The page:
therefore, soft on violence. In fact, anti-police brutality,
anti-prison, and anti-ICE represent the activism of pro-human
protesters who are sick and tired of violence—state violence
perpetrated against the most vulnerable Americans—made so
because of these heavy-hand policies and laws that are the foot on
the necks of Black Americans.
filmmaker Michael Moore reminds us, $600 billion is spent annually in
New York alone to run a police department that looks more like a
military brigade. So armed and readied for battle, too, for how is it
not possible for most police officer to ready themselves for duty in
the morning thinking while attaching the all the weaponry and the
armor mentally comparing themselves to the soldier trained to conduct
combat overseas—among another people of color.
renewal” did a number on the most vulnerable populations, the
already hunted population with in the cross hairs of
paid-for-by-fellow-taxpayers police weaponry. Who needs a war in
overseas? When shinny new high-rise apartments and condos went up in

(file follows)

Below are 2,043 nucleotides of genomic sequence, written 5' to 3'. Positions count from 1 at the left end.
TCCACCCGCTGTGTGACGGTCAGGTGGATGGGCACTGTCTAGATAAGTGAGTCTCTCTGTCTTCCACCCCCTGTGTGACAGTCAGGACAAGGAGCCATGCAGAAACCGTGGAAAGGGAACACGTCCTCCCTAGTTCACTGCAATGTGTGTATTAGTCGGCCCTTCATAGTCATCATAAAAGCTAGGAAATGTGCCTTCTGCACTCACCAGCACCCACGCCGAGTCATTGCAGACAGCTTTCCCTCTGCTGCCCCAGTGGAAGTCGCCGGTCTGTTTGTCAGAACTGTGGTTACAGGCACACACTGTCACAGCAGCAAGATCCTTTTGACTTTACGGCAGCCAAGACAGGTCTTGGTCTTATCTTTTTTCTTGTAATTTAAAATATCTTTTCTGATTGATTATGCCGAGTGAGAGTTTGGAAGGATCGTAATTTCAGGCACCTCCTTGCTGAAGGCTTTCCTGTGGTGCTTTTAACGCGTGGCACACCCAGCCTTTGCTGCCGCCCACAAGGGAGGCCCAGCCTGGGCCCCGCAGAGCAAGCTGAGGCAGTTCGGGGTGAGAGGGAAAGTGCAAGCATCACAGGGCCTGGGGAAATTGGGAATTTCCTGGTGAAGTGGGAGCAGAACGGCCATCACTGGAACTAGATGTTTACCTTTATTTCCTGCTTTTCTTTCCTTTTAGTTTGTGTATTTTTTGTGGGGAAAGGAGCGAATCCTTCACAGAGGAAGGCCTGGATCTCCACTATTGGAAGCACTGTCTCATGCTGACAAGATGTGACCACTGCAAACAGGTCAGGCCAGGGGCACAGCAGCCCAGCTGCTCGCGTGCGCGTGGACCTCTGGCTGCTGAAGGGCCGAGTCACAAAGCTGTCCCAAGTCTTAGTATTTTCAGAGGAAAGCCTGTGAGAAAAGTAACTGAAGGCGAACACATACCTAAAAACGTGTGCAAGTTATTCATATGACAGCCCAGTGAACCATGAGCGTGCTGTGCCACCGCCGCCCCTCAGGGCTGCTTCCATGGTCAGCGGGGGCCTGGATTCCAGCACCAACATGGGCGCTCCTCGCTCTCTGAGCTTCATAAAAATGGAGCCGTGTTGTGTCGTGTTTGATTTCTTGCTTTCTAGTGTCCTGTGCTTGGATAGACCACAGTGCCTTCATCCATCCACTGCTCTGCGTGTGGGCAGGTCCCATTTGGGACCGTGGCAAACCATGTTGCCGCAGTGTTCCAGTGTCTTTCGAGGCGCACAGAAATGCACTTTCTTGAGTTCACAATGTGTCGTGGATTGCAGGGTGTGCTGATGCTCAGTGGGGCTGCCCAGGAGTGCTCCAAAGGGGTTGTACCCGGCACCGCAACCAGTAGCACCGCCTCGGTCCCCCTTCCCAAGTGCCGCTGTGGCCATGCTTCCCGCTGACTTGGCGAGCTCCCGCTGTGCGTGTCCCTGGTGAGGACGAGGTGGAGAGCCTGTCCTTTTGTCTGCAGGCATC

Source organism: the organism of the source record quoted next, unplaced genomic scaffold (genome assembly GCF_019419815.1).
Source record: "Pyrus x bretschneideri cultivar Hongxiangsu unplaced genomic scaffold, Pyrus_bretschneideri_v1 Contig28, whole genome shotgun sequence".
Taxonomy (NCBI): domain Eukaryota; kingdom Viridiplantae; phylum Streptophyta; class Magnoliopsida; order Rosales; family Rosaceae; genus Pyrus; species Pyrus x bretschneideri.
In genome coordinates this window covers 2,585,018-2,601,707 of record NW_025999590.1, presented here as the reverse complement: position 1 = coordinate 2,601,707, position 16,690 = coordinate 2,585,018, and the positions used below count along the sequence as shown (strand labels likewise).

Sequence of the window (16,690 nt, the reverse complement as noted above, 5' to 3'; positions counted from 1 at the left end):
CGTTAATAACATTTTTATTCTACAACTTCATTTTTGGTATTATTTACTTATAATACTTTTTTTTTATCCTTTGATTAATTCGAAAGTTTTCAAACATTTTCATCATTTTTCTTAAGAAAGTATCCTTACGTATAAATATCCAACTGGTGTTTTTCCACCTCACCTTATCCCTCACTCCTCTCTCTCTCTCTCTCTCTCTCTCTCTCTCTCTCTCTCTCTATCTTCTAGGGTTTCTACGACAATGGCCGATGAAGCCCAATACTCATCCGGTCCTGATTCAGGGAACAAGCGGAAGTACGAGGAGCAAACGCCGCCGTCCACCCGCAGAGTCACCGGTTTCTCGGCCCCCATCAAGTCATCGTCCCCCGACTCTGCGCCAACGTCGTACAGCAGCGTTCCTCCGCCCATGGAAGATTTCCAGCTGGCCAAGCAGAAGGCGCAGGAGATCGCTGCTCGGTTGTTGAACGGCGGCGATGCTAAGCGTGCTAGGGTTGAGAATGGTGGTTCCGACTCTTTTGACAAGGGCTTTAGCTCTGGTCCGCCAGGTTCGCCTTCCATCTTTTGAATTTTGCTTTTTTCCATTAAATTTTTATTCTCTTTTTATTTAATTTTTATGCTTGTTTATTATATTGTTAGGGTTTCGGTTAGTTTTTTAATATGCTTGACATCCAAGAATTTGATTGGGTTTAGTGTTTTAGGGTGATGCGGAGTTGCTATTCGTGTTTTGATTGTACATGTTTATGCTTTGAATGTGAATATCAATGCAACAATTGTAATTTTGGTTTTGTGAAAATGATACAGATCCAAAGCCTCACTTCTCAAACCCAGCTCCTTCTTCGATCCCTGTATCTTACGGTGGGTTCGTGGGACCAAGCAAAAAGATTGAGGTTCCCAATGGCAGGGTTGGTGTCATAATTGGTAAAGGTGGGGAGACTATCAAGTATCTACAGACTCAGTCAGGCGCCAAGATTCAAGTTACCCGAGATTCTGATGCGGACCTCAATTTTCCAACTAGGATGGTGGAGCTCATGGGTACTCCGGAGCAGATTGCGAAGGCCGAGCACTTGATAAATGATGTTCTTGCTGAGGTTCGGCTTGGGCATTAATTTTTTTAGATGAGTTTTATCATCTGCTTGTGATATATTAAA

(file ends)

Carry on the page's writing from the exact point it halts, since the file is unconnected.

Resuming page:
areas once blighted in poverty, few Americans noticed the destruction
of lives, homes, apartments, businesses—except for the police.
And the prison industrial complex. I remember in the late 1980s and
1990s, encountering so many students majoring in criminal justice.
That’s where the money was at!
here are some students on the criminal justice to law school track
and here are my other students, marginalized by the way the way they
spoke and dressed, having experience already with the criminal
justice industry. And it wasn’t pleasant.
Black America asked for was to be protected by the same justice as
white America receive from law enforcement.
no surprise then that so many from the striking of homes in urban
areas in America found themselves “outdoors,” becoming
sitting ducks for heavy-handed police protection services. “Outdoors”
meant living on street benches and viaducts at night and passing the
newly built gated communities during the day. Remembering you are a
veteran of the Korean War. You are a Vietnam War. You are somebody!
But the city mayors aren’t there to protect your rights. You
have no address and, therefore, are ineligible to vote! You are
economically poor, Black, Latinx, Indigenous. You are BoBo and
Lakisha, not Christian and Kristan.
have a record. Or you don’t have a record. No matter. The 1994
Crime Act in all its amendments is there for you!
little something to relief the pain of being Black while breathing in
America will cost you sometime in the land’s fine facilities.
maybe there’s a relative or two. You can move into that cramped
two bedroom, or, is it just one, how to tell, with the children and
adults, if that room off the side is a bedroom or storage room. If
there’s income, it’s not sufficient—not enough to
move and go where? The old neighborhood where the whites now live